Failure is Beautiful (and how it’s good for you)

Why failure is important
Photo by Nathan Cowley from Pexels

The other day, I was talking to a good friend of mine after we had just gotten our results back from a brutal biology test.

Naturally, he asked the question that everyone asks after they get a test back “So what did you get?”.

“98%”,I replied truthfully. ‘What about you?’.

“98!?! What the hell man, I got 74,”he said depressingly. He let out a defeated groan, as if he thought he had just let down the next 4 generations of his family.

Puzzled, I started to say what I truly and honestly believed in.

“Mate, I honestly don’t know why you’re so sad about a bad class test. You need to see the positive side of this! Now you know what parts you’re struggling with in this topic, you can study so much more intelligently since now you’re fully aware of what your weak points are. Learning from failures is the key to succeed in anything in school.”

And I meant that. But my friend just looked at me with confused and slightly annoyed eyes and said “Shut the hell up man, you always get 95% or above in tests, you can never understand,”.

Now, I’ll be 100% honest with you guys, that statement confused me a little bit.

Did my friend not realise that I’m only getting good grades BECAUSE I’ve been learning from my failures before? Did he think that I was born a genius? (That I can give a safe and resounding ‘hell no’).

Every successful person I’ve ever read about has mentioned failure as one of their best mentors in their life, a thought that I support 110%.

Here’s just a few reasons why we need to value our failures:


Failure is the best way to learn something

Those who never fail never tried anything new.

When we absolutely flunk something or mess up really badly, it’s human nature that we immediately get embarrassed, angry, or blame other factors for our own shortcomings.

Most of the time we point our fingers towards anything but ourselves.

When we fail, or screw something up, we must take a step back and ask ourselves the following questions:

What did I do wrong?’

Is there another way of doing this?’

How can I do things differently next time?’

By analysing what we did wrong, learning from it, and trying again, we slowly become smarter and more intelligent than if we just quit and walk away.


Let’s be honest, failure can sometimes hurt. I’ll even admit that it stung too many times to count in the past.

However, the skill to be able to learn and bounce back from failure is such an invaluable skill not only because you can gain knowledge from it, but also because it strengthens your resilience and mental endurance.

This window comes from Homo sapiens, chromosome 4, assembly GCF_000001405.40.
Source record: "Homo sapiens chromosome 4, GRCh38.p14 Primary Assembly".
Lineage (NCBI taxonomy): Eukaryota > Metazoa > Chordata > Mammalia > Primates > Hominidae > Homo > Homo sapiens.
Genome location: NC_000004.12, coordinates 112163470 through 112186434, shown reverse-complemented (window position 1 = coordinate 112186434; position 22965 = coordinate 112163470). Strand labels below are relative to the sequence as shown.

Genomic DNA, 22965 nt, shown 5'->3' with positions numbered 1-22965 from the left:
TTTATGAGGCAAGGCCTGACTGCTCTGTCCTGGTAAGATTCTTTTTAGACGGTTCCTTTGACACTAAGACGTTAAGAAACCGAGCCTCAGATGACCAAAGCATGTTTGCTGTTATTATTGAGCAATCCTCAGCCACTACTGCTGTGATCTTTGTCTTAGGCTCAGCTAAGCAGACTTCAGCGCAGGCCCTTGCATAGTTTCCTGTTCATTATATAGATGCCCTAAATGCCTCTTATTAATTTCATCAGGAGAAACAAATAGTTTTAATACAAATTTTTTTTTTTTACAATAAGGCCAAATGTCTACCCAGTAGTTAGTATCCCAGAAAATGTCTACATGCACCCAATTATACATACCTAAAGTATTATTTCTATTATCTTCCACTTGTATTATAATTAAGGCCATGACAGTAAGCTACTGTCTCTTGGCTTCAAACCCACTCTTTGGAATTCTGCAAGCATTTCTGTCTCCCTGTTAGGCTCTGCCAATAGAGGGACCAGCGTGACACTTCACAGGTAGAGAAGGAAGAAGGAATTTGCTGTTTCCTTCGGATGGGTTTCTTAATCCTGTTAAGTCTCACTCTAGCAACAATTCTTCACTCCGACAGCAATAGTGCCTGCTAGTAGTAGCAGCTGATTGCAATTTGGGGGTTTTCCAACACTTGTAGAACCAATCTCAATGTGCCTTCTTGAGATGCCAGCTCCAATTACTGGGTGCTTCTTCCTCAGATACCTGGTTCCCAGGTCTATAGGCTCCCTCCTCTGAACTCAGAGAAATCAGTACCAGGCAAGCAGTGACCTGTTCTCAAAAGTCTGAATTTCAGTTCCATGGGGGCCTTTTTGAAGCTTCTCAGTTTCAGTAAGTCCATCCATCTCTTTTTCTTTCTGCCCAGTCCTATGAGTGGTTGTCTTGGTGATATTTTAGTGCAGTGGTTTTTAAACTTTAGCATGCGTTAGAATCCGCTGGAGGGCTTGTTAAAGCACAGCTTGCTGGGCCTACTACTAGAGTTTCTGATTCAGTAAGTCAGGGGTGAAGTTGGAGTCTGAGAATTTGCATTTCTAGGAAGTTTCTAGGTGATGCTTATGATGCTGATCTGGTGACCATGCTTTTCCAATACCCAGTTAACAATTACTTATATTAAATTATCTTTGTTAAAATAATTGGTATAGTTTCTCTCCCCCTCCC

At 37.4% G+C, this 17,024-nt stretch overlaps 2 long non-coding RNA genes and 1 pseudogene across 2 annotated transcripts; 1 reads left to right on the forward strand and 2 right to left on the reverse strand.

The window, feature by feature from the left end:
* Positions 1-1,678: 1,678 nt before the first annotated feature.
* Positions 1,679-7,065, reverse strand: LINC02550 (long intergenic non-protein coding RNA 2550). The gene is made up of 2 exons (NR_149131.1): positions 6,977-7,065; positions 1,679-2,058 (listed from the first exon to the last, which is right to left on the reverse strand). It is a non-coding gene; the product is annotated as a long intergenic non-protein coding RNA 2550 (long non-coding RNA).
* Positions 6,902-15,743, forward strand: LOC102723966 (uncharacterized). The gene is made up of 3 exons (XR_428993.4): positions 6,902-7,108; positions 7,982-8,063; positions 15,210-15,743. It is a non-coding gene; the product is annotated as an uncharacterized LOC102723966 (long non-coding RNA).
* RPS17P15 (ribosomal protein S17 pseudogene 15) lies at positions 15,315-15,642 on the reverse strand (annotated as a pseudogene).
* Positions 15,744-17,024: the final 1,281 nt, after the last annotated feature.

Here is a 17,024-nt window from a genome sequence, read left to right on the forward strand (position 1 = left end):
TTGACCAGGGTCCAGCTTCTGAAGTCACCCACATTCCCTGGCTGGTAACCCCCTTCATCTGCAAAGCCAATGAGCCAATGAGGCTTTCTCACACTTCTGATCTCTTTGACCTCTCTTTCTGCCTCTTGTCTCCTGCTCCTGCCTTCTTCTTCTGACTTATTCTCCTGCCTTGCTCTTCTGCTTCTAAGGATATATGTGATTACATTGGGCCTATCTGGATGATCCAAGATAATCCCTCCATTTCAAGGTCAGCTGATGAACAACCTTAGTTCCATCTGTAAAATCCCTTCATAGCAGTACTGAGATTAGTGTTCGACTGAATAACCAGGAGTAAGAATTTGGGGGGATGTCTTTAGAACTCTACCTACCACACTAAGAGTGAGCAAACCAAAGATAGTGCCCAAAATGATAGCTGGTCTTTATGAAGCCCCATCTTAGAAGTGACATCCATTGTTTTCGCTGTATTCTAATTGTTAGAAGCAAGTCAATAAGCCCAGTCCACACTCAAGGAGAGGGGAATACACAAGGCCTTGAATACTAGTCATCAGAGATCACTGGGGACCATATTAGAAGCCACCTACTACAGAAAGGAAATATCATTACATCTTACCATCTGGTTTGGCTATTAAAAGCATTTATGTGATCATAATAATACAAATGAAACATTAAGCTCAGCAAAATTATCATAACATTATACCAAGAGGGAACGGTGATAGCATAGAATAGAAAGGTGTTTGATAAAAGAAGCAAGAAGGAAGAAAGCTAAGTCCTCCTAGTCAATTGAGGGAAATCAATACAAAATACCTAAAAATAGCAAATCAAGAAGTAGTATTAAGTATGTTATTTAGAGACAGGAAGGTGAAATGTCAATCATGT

My personal philosophy is since failure is inevitable in life, it’s best that we learn how to deal with it early on in life than cry over it later.


Like I said before, every single successful person I’ve ever read or heard about has had their fair share of failure way more than once throughout their lives.

You may know of Jeff Bezos now because of Amazon, but did you know of his initial startup called zShops? No? Of course not. That’s because it was an absolute flop.

But after that did he just pack up his bags and quit? Like hell he did.

Or take the case of James Dyson, who reportedly built 5126 prototypes before he finally got his game-winning vacuum cleaner right. Yes, 5126.

Basically, in Queen’s English, what I’m trying to say here is that failure is the key to success. It gives you the invaluable opportunity to try it all again, but now armed with key insights and new knowledge.

Photo by bruce mars on Unsplash

To summarise, don’t be afraid of failure. I know it’s much easier said than done,but take a look at how others have dealt with it in the past and look at where they are now. Maybe you can learn a thing or two from them!

Here are some other useful websites to help you deal with failure!,able%20to%20lift%20more%20weight.

Leave a Reply

Fill in your details below or click an icon to log in: Logo

You are commenting using your account. Log Out /  Change )

Google photo

You are commenting using your Google account. Log Out /  Change )

Twitter picture

You are commenting using your Twitter account. Log Out /  Change )

Facebook photo

You are commenting using your Facebook account. Log Out /  Change )

Connecting to %s